Germany’s Greens to pick candidate for chancellor April 19

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FILE – In this Monday, March 15, 2021 file photo the leaders of Germany’s Green party Annalena Baerbock, right, and Robert Habeck attend a press conference on in Berlin, Germany. The German Green party’s federal whip Michael Kellner says that the Greens to propose a candidate for chancellor on April 19, 2021. (Tobias Schwarz/Pool via AP, file)

BERLIN (AP) — Germany’s environmentalist Greens will decide later this month which of their two co-leaders will make the party’s first run for the chancellery in a national election in September, a senior party official said Wednesday.

Annalena Baerbock and Robert Habeck have led the party since early 2018. A pragmatic and harmonious duo, they have presided over a rise in the Greens’ poll ratings. The Greens are in opposition nationally but sit in many of Germany’s state governments.

Recent surveys show them running second behind Chancellor Angela Merkel’s center-right Union bloc, which has given up gains made in the early phase of the coronavirus pandemic amid discontent over a slow vaccination campaign and other things. They show support of 22-23%, more than twice the 8.9% the party won in the 2017 election.

The outcome of the Sept. 26 parliamentary election is unpredictable, in part because Merkel isn’t seeking a fifth term after 16 years in power. Her bloc has yet to choose its candidate — two state governors, Armin Laschet and Markus Soeder, are expected to decide which of them runs by late May.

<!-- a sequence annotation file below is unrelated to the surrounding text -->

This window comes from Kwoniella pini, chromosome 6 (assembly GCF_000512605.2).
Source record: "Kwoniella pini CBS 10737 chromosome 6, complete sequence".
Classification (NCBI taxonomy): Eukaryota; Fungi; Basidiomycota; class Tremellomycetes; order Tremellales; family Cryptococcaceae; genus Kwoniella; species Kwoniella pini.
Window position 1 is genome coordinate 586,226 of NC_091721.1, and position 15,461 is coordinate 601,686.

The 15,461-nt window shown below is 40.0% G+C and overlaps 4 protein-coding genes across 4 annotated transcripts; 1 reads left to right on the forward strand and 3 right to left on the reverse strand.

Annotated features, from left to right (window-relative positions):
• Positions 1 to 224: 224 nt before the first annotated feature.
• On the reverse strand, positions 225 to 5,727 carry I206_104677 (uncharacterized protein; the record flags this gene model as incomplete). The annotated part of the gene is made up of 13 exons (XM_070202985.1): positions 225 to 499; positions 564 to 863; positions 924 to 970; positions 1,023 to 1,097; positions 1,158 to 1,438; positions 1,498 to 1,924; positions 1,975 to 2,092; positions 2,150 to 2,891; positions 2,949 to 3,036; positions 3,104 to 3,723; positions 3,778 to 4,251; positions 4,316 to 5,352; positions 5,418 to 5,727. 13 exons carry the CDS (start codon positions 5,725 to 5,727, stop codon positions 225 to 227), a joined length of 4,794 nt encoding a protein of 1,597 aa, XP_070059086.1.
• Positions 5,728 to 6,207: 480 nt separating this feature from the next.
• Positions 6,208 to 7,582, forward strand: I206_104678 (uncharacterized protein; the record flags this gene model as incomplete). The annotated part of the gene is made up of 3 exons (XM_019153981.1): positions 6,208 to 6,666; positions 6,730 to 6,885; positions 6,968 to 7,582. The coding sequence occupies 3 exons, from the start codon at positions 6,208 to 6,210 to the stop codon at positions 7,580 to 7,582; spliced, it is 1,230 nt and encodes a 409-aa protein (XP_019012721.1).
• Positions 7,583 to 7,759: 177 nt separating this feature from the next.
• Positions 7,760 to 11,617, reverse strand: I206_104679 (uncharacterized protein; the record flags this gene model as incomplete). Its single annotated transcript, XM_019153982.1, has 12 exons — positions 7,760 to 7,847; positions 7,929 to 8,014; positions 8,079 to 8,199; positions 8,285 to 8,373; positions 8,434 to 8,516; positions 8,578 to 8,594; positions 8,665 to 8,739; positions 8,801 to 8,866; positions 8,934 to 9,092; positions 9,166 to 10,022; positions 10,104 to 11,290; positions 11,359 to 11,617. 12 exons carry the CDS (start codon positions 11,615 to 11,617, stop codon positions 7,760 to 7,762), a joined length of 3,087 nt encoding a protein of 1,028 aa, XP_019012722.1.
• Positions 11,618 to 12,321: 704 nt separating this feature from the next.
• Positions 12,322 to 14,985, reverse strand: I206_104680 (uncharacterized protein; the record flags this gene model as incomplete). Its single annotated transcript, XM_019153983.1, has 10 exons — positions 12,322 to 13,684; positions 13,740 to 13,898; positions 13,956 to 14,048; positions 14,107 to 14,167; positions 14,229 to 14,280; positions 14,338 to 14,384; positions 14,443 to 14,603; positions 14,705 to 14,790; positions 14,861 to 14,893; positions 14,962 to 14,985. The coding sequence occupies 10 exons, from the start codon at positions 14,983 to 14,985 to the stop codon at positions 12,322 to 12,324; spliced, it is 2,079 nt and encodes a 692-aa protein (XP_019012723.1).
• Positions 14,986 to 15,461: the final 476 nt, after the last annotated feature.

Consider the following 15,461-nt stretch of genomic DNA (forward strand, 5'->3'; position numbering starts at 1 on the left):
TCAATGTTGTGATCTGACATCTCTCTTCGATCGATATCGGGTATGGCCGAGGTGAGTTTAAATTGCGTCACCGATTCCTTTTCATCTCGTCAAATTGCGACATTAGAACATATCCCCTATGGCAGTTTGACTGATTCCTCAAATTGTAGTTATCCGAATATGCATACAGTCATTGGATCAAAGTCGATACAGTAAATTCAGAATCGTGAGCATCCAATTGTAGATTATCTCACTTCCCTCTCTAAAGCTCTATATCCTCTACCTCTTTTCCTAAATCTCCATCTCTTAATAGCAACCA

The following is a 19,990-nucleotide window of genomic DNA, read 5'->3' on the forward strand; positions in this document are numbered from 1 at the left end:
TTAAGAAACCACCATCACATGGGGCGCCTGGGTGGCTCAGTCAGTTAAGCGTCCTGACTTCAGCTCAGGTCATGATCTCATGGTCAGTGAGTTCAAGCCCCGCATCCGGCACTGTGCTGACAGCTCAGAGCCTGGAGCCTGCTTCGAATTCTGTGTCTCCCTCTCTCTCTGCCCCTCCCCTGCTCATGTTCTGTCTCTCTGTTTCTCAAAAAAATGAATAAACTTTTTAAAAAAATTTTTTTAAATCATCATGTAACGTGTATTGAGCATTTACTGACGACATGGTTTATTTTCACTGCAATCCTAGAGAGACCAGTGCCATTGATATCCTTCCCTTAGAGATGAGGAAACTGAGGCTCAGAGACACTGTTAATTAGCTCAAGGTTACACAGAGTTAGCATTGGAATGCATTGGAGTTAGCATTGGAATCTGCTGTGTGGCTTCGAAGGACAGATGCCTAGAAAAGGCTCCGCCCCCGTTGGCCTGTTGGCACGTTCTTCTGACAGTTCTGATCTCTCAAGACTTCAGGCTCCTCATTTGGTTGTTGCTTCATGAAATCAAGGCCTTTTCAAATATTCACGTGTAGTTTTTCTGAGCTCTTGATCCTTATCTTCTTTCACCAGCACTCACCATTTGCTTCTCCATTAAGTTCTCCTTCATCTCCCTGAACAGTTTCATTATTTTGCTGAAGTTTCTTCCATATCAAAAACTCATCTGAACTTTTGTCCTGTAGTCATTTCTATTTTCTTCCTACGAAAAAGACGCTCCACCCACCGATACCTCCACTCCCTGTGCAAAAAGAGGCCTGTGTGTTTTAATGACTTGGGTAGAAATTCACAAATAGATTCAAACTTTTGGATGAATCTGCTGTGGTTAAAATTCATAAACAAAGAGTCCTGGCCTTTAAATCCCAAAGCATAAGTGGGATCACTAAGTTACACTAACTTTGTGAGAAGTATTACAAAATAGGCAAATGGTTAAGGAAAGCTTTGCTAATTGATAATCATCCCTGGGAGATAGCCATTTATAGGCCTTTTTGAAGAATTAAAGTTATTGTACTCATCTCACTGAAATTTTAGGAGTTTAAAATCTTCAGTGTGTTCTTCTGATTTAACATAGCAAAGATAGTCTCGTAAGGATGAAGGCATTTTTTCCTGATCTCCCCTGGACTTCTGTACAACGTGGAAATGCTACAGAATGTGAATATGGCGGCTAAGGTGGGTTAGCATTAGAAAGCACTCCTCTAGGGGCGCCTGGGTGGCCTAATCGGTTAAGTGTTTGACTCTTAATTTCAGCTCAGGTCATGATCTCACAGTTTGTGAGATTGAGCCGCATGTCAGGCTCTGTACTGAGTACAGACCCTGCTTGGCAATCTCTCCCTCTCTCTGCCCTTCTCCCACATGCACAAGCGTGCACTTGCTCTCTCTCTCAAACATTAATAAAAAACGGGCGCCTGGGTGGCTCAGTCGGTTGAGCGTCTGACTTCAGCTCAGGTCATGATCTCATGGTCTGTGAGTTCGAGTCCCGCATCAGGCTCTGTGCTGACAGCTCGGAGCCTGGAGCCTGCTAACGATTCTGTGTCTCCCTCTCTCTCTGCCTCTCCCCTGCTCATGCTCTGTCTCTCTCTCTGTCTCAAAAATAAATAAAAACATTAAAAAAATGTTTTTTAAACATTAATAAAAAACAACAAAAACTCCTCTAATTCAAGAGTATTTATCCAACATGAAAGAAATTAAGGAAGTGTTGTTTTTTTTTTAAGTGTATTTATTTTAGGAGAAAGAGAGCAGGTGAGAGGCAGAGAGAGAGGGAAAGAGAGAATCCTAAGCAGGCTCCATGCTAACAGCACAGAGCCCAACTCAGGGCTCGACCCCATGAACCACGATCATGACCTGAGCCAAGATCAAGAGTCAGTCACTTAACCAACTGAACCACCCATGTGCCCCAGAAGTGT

The Greens’ general secretary, Michael Kellner, tweeted that his party has “a strong leadership duo” in Baerbock, 40, and Habeck, 51. He said that the party will announce on April 19 which of them will be its candidate for chancellor.

The decision will need endorsement from a party congress in June.

Baerbock, a lawmaker in the national parliament, lacks government experience. Habeck served for several years as the agriculture and environment minister of the northern state of Schleswig-Holstein.

The Greens last month unveiled a program that proposes speeding up Germany’s exit from coal-fired power, raising carbon prices and massively increasing infrastructure spending.

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